Aldi eyes four new Irish stores by end of the year

Aldi eyes four new Irish stores by end of the year

By Eamon Quinn

Aldi is on target to open four more new stores in Ireland by the end the year as the discount retailer confirmed sales in Ireland and the UK surged past the £10bn (€11.2bn) level last year. The German retailer which has an 11.6% share of the about €11bn shoppers spend annually on groceries in Ireland, has 133 stores here and 775 in the UK.

After opening three stores earlier this year, it has earmarked Youghal, Co Cork, and sites in Co Clare, Co Kilkenny, and south Dublin for new stores by the end of the year. Aldi is the smallest of the big five supermarkets that account for almost 90% of Ireland’s grocery spend.

However, its market share is only slightly behind fellow German discounter Lidl, according to the most recent Kantar Worldpanel Ireland survey, and combined, the market shares of Aldi and Lidl is 23.4%.

Tesco is the single largest supermarket, with a 22.1% of grocery sales, followed by SuperValu at 21.7% and Dunnes at 21.6%, according to Kantar Worldpanel.

In the UK, Aldi aims to have 1,200 stores by the end of 2025 as it seeks to grab more market share from its bigger listed rivals. Aldi has about 775 stores there and had been aiming to exceed 1,000 by 2022.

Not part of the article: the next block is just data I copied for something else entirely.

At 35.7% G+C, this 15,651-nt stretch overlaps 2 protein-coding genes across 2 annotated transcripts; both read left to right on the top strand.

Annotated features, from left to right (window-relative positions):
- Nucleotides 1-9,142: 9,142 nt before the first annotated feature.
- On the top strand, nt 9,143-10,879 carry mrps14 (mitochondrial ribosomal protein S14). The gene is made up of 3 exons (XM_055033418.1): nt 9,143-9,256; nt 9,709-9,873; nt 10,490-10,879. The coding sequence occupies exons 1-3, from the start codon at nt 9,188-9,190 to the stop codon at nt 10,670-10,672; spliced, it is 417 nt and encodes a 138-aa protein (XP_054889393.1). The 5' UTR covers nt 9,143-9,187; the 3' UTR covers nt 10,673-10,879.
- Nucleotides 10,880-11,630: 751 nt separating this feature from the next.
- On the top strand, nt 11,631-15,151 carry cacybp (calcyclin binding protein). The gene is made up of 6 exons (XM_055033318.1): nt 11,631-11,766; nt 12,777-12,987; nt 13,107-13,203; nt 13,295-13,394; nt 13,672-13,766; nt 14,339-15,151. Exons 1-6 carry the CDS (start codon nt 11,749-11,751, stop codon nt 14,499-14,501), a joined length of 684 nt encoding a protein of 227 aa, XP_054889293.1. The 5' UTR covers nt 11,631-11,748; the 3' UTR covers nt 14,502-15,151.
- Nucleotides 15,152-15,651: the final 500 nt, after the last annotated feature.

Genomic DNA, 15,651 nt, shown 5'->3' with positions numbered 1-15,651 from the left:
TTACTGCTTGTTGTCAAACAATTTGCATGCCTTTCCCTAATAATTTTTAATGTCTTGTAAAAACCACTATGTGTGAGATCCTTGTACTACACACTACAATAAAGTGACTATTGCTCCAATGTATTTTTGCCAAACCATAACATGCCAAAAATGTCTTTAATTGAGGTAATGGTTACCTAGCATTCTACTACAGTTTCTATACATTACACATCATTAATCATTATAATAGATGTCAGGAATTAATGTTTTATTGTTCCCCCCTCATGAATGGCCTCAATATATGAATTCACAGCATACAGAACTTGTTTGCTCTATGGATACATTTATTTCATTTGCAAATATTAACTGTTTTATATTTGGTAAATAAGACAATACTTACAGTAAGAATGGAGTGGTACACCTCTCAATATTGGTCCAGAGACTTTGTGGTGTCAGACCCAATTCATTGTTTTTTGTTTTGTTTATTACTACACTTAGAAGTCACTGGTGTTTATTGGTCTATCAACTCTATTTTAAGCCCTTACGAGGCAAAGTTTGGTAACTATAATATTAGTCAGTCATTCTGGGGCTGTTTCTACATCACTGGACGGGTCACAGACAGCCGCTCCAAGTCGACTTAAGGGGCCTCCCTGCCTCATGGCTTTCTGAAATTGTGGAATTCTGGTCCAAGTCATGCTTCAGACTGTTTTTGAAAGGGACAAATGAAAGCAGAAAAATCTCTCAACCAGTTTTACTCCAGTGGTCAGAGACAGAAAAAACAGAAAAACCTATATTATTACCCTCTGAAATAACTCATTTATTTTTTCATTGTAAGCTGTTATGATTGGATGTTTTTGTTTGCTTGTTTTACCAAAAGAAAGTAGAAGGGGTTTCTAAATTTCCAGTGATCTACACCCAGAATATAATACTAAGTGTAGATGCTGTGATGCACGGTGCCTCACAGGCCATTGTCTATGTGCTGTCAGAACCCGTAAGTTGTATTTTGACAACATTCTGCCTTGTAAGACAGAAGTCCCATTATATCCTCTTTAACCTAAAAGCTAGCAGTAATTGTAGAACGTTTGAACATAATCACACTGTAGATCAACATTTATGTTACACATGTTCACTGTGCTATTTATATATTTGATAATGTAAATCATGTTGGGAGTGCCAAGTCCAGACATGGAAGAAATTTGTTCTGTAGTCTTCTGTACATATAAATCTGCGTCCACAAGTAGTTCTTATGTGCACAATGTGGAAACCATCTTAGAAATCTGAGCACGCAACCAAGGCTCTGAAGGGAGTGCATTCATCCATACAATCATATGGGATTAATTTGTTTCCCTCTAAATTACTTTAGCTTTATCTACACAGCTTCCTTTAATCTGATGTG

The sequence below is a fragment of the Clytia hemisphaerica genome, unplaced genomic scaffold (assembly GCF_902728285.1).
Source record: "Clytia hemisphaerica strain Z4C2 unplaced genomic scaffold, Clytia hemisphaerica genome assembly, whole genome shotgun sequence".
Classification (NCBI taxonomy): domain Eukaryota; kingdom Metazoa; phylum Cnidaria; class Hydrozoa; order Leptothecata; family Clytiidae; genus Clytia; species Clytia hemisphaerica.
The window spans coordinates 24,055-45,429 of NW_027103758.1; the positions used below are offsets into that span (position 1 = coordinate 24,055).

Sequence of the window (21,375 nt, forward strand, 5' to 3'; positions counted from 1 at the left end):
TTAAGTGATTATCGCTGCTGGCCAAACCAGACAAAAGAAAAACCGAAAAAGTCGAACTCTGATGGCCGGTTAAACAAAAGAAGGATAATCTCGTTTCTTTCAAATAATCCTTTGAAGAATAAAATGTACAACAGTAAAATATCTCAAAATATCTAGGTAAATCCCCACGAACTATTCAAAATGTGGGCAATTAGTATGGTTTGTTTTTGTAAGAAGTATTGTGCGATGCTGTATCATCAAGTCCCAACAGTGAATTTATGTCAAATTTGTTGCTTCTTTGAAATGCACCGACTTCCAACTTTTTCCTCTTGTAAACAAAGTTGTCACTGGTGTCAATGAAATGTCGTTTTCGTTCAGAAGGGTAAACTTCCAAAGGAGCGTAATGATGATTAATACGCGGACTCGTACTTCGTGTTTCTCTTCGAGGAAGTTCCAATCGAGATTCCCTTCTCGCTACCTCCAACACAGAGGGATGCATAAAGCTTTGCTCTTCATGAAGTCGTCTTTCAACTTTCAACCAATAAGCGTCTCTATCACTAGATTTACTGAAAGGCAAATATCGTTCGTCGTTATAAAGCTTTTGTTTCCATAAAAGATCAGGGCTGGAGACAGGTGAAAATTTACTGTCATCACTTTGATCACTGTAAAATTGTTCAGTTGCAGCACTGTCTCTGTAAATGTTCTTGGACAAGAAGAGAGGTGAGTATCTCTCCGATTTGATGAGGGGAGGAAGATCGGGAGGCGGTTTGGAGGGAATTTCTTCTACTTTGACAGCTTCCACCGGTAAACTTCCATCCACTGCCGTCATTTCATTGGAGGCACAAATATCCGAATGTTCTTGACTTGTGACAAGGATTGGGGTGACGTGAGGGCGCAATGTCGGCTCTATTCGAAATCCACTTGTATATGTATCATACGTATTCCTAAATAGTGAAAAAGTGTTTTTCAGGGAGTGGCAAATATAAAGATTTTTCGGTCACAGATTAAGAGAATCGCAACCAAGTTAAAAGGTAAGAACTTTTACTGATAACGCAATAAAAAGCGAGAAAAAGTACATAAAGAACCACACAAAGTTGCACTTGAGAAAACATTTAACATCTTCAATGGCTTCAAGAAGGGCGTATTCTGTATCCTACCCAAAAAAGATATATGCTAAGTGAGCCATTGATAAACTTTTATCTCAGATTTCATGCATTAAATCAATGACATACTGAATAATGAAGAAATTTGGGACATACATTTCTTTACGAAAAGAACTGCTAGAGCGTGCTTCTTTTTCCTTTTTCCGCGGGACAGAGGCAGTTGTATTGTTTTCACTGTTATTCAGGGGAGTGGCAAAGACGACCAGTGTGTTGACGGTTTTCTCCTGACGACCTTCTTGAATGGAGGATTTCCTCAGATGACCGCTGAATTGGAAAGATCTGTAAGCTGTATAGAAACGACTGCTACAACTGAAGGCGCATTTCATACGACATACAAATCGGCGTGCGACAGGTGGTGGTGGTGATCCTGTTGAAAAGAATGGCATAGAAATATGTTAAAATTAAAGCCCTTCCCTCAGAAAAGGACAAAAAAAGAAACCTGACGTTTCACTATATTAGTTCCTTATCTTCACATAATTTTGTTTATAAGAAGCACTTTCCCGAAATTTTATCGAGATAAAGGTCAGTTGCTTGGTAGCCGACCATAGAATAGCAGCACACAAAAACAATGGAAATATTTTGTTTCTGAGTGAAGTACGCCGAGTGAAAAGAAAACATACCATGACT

Aldi is the UK’s fifth biggest supermarket with a 7.6% market share, trailing market leader Tesco, which has more than 3,400 stories, Sainsbury’s, Asda and Morrisons. The new stores add pressure on established chains to respond.

Sainsbury’s is seeking to buy US Walmart-owned Asda, arguing that the rise of discounters opens new fronts in competition, while Tesco launched a budget chain called Jack’s. Aldi UK and Ireland chief executive Giles Hurley said the firm opened 70 stores in the UK in 2017 and was on track to open 70 more in 2018 and 130 between 2019 and 2020.

After that, it planned to open 50 to 60 stores a year in the UK to reach 1,200, focusing on towns where Aldi was not present, he said. He said Aldi would be interested in buying Sainsbury’s and Asda stores that the regulator could force them to sell as a condition for approving their proposed merger.

HSBC analyst David McCarthy said Aldi UK’s plans stepped up the challenge for its listed British rivals. “There is no let-up in either Aldi’s expansion or its sales growth. That it is growing its fresh and premium range and expanding nationwide, means its market share growth looks set to continue,” he said.

Aldi UK and Ireland made an operating profit of £265.9m (€300m) in 2017, up 26%, with sales rising 16.4% to £10.18bn.

Additional reporting Reuters


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